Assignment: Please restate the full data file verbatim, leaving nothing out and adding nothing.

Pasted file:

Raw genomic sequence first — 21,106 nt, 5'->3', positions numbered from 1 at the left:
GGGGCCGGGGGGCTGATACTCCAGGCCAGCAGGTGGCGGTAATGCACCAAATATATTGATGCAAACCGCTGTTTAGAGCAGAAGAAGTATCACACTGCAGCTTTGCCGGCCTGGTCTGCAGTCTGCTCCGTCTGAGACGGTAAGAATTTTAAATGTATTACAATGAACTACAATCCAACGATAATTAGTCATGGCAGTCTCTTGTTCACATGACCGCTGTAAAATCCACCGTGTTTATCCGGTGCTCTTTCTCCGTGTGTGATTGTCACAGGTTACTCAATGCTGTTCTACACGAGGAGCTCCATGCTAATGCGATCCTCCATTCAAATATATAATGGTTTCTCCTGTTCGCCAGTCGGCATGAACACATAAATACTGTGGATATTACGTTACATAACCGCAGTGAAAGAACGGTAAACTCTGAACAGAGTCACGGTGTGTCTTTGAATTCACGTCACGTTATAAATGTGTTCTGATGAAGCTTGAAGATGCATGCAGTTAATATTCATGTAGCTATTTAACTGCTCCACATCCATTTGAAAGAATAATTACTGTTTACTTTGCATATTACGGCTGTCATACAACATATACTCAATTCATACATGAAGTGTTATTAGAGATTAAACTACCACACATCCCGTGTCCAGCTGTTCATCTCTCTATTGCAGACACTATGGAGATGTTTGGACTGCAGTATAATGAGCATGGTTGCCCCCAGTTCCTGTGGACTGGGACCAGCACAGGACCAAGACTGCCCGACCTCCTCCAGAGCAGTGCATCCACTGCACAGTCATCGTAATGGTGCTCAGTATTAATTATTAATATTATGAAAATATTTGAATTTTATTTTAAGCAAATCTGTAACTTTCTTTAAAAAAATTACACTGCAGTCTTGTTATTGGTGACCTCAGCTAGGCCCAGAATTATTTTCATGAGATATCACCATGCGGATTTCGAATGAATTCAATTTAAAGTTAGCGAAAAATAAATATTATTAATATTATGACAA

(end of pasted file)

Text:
Raw genomic sequence first — 21,106 nt, 5'->3', positions numbered from 1 at the left:
GGGGCCGGGGGGCTGATACTCCAGGCCAGCAGGTGGCGGTAATGCACCAAATATATTGATGCAAACCGCTGTTTAGAGCAGAAGAAGTATCACACTGCAGCTTTGCCGGCCTGGTCTGCAGTCTGCTCCGTCTGAGACGGTAAGAATTTTAAATGTATTACAATGAACTACAATCCAACGATAATTAGTCATGGCAGTCTCTTGTTCACATGACCGCTGTAAAATCCACCGTGTTTATCCGGTGCTCTTTCTCCGTGTGTGATTGTCACAGGTTACTCAATGCTGTTCTACACGAGGAGCTCCATGCTAATGCGATCCTCCATTCAAATATATAATGGTTTCTCCTGTTCGCCAGTCGGCATGAACACATAAATACTGTGGATATTACGTTACATAACCGCAGTGAAAGAACGGTAAACTCTGAACAGAGTCACGGTGTGTCTTTGAATTCACGTCACGTTATAAATGTGTTCTGATGAAGCTTGAAGATGCATGCAGTTAATATTCATGTAGCTATTTAACTGCTCCACATCCATTTGAAAGAATAATTACTGTTTACTTTGCATATTACGGCTGTCATACAACATATACTCAATTCATACATGAAGTGTTATTAGAGATTAAACTACCACACATCCCGTGTCCAGCTGTTCATCTCTCTATTGCAGACACTATGGAGATGTTTGGACTGCAGTATAATGAGCATGGTTGCCCCCAGTTCCTGTGGACTGGGACCAGCACAGGACCAAGACTGCCCGACCTCCTCCAGAGCAGTGCATCCACTGCACAGTCATCGTAATGGTGCTCAGTATTAATTATTAATATTATGAAAATATTTGAATTTTATTTTAAGCAAATCTGTAACTTTCTTTAAAAAAATTACACTGCAGTCTTGTTATTGGTGACCTCAGCTAGGCCCAGAATTATTTTCATGAGATATCACCATGCGGATTTCGAATGAATTCAATTTAAAGTTAGCGAAAAATAAATATTATTAATATTATGACAA